4. AT&T is being greedy and dumb. I received the message last month at 2.1g here in Texas. I need my phone to work while I’m on the road, so my contact is coming up and when I buy a new phone it simply won’t be with AT&T again.

    I don’t want to do business with a company that is trying to steal from me. If they would serve me like they did in the past I have no problem paying them.

  5. They are doing it to me too and I’m grandfather in. Two YouTube vids and then I get that message. Why make phones do all this stuff and then your not able to use them. Stupid . When my contract ends moving to another provider. If all providers do this then going back to the old. Text and talk.

  6. I got throttled on a tiered plan for going over on usage. They are throttling the unlimited customers at 2gigs to persuade them to jump on the tiered plan. I know several people with LTE phones changing the APN to a H+ setting once the throttling begins to still get good speeds and they are taking advantage of that unlimited data using over 20 gigs.

  7. I don’t understand the 5% policy at all. One in every twenty users is in the top 5% bracket. And when they have been chased away, there are always new users in the top tier. A fixed “top x%” can not be excessive: from a statistical point of view there are other ways of pointing at extreme usage.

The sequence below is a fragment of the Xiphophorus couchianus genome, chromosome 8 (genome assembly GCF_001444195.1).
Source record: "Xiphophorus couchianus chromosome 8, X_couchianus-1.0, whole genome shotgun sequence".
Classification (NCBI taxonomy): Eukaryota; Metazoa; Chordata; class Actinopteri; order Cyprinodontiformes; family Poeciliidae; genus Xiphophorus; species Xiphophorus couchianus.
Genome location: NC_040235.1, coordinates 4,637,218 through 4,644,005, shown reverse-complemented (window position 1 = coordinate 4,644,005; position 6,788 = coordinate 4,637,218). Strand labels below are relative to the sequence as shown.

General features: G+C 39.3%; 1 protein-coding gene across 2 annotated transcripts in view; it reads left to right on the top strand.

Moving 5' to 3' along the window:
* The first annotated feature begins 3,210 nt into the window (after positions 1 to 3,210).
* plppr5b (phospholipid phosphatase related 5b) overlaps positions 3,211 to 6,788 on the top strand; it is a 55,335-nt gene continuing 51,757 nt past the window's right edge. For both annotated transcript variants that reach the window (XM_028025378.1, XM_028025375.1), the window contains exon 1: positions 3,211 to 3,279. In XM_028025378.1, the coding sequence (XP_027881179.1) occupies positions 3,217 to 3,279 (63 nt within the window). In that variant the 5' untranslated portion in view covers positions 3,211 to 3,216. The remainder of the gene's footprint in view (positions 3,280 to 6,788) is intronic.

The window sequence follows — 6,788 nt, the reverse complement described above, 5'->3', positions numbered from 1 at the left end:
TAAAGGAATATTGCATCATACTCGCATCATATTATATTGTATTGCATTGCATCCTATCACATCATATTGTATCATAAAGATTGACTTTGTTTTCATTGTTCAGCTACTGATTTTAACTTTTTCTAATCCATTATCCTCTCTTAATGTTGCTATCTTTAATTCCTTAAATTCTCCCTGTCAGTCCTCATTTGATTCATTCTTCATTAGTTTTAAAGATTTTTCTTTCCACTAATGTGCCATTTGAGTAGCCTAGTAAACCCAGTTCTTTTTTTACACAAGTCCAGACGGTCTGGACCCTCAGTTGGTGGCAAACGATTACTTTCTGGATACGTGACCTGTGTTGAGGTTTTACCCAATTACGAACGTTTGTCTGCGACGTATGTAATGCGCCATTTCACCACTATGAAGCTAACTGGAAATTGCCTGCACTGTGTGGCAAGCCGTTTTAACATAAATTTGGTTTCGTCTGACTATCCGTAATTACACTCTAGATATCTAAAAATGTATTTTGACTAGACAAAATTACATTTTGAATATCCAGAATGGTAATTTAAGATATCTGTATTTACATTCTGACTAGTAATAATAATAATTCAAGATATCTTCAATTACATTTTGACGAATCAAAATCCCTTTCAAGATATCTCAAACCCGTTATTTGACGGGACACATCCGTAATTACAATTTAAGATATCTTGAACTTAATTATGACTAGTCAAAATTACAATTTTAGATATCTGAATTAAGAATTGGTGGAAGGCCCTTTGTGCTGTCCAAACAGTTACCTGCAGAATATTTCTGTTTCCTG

8. You know whats great about this? Companies like Bell, Rogers (Canada) and AT&T all claim about how the top 5% are using all the data and slowing everyone down.

    Where the hell is all the documentation on this? Wheres the hard numbers? Let the people see it!

  9. No doubt AT&T will soon begin to give refunds to the LOWEST 5% data users, since those users are saving AT&T money AND freeing up bandwidth for the top 5%. LOL, yeah, right.